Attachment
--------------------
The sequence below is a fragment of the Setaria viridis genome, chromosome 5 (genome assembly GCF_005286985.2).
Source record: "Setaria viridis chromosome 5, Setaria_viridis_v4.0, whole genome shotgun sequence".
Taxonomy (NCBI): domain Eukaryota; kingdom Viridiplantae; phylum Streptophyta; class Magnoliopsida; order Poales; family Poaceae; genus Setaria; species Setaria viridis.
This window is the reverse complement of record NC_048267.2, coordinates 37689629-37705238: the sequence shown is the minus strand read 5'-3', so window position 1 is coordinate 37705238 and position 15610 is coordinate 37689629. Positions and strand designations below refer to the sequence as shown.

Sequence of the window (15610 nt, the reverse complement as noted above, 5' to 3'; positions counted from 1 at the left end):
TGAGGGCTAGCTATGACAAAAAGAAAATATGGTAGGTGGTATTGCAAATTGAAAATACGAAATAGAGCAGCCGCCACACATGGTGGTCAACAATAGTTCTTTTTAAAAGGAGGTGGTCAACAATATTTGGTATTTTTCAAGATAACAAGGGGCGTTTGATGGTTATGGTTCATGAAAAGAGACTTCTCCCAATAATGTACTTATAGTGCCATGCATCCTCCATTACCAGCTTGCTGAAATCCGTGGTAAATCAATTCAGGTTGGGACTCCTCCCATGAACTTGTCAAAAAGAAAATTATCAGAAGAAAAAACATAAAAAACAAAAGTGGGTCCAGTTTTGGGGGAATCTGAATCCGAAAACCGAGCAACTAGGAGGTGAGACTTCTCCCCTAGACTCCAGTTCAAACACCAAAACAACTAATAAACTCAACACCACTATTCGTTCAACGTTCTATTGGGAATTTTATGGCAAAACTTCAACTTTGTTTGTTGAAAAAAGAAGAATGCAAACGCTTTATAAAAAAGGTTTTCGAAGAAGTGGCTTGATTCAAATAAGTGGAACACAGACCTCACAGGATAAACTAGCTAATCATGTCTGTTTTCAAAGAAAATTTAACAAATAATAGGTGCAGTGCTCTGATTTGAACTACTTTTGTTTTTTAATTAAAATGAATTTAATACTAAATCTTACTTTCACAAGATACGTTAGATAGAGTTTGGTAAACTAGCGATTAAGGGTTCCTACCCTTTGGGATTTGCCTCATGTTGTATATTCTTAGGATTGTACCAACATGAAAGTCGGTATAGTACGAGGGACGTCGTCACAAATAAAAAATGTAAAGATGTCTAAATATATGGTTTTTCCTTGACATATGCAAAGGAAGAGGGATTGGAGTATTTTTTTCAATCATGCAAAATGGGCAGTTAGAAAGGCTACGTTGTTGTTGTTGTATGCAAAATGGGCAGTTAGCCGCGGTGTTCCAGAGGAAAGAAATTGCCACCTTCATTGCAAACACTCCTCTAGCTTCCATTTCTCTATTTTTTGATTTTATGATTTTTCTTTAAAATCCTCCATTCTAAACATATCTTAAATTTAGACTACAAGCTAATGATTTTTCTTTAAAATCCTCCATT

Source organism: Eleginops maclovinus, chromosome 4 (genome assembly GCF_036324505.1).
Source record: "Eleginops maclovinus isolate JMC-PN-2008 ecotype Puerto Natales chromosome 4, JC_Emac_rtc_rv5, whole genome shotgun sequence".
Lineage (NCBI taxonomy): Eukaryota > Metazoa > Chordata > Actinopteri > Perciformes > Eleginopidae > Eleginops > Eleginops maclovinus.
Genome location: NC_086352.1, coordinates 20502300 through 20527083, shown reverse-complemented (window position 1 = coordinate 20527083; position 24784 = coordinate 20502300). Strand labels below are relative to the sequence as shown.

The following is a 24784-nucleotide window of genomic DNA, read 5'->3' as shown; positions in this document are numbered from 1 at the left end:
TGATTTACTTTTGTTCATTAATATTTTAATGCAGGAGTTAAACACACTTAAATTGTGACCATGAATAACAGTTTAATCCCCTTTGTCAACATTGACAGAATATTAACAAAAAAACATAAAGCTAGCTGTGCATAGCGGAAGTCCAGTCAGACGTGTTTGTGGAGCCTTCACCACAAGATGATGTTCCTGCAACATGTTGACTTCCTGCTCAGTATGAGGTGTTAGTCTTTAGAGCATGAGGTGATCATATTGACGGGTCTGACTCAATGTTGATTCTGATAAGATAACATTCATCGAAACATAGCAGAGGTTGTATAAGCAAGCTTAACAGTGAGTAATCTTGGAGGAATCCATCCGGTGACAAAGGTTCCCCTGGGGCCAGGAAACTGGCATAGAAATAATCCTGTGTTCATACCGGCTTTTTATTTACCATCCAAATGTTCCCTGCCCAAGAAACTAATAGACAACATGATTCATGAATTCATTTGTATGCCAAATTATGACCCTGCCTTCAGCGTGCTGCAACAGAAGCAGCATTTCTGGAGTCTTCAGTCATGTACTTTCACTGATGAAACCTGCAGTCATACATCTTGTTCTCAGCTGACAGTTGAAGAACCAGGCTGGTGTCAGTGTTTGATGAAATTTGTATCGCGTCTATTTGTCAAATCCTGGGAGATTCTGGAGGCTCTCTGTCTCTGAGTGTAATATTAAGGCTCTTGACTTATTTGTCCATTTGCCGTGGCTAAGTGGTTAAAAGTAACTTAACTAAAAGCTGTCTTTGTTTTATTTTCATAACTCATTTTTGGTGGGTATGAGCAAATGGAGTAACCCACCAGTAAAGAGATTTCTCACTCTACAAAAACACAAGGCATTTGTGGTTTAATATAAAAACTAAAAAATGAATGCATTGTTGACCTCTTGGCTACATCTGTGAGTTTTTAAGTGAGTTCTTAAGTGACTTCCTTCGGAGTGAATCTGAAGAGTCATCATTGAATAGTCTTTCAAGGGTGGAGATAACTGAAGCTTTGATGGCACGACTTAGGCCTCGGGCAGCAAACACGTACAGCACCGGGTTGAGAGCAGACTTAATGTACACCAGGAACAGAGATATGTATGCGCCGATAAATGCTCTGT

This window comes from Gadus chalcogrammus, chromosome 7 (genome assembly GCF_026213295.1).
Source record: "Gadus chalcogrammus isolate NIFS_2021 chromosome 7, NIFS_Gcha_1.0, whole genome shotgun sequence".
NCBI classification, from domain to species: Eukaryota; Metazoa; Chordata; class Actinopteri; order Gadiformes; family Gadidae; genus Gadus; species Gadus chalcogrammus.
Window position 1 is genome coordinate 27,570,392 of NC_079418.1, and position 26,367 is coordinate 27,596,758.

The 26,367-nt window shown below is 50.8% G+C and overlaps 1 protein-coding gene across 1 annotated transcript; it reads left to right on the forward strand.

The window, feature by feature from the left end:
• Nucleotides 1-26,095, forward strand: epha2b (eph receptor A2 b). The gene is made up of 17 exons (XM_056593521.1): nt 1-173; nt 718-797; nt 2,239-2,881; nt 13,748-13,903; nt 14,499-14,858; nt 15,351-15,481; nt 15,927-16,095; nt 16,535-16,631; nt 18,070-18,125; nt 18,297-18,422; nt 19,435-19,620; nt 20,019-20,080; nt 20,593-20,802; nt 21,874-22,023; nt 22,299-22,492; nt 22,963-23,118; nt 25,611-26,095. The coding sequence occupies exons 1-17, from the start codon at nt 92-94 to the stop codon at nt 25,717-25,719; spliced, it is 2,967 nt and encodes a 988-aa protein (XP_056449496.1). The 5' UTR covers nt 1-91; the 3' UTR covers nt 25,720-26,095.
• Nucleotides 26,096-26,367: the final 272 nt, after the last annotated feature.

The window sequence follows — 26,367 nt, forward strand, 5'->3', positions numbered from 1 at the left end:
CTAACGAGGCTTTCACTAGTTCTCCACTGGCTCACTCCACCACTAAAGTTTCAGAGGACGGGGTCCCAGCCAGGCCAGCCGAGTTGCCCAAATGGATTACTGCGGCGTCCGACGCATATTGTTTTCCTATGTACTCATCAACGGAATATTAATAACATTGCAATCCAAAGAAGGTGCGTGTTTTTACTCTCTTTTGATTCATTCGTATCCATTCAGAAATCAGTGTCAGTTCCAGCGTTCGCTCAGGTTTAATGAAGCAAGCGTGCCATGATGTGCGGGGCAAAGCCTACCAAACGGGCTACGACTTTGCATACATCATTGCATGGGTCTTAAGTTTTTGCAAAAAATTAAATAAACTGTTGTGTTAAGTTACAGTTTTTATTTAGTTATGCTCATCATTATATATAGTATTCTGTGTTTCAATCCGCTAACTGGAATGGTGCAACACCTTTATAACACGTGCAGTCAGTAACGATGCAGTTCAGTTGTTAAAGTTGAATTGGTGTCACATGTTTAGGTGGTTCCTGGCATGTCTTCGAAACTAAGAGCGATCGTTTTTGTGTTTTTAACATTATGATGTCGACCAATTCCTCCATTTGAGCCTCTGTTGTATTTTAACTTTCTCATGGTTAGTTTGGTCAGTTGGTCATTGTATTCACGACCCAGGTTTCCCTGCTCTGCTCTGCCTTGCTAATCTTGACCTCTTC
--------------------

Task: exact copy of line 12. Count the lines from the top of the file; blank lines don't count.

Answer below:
TGATTTACTTTTGTTCATTAATATTTTAATGCAGGAGTTAAACACACTTAAATTGTGACCATGAATAACAGTTTAATCCCCTTTGTCAACATTGACAGAATATTAACAAAAAAACATAAAGCTAGCTGTGCATAGCGGAAGTCCAGTCAGACGTGTTTGTGGAGCCTTCACCACAAGATGATGTTCCTGCAACATGTTGACTTCCTGCTCAGTATGAGGTGTTAGTCTTTAGAGCATGAGGTGATCATATTGACGGGTCTGACTCAATGTTGATTCTGATAAGATAACATTCATCGAAACATAGCAGAGGTTGTATAAGCAAGCTTAACAGTGAGTAATCTTGGAGGAATCCATCCGGTGACAAAGGTTCCCCTGGGGCCAGGAAACTGGCATAGAAATAATCCTGTGTTCATACCGGCTTTTTATTTACCATCCAAATGTTCCCTGCCCAAGAAACTAATAGACAACATGATTCATGAATTCATTTGTATGCCAAATTATGACCCTGCCTTCAGCGTGCTGCAACAGAAGCAGCATTTCTGGAGTCTTCAGTCATGTACTTTCACTGATGAAACCTGCAGTCATACATCTTGTTCTCAGCTGACAGTTGAAGAACCAGGCTGGTGTCAGTGTTTGATGAAATTTGTATCGCGTCTATTTGTCAAATCCTGGGAGATTCTGGAGGCTCTCTGTCTCTGAGTGTAATATTAAGGCTCTTGACTTATTTGTCCATTTGCCGTGGCTAAGTGGTTAAAAGTAACTTAACTAAAAGCTGTCTTTGTTTTATTTTCATAACTCATTTTTGGTGGGTATGAGCAAATGGAGTAACCCACCAGTAAAGAGATTTCTCACTCTACAAAAACACAAGGCATTTGTGGTTTAATATAAAAACTAAAAAATGAATGCATTGTTGACCTCTTGGCTACATCTGTGAGTTTTTAAGTGAGTTCTTAAGTGACTTCCTTCGGAGTGAATCTGAAGAGTCATCATTGAATAGTCTTTCAAGGGTGGAGATAACTGAAGCTTTGATGGCACGACTTAGGCCTCGGGCAGCAAACACGTACAGCACCGGGTTGAGAGCAGACTTAATGTACACCAGGAACAGAGATATGTATGCGCCGATAAATGCTCTGT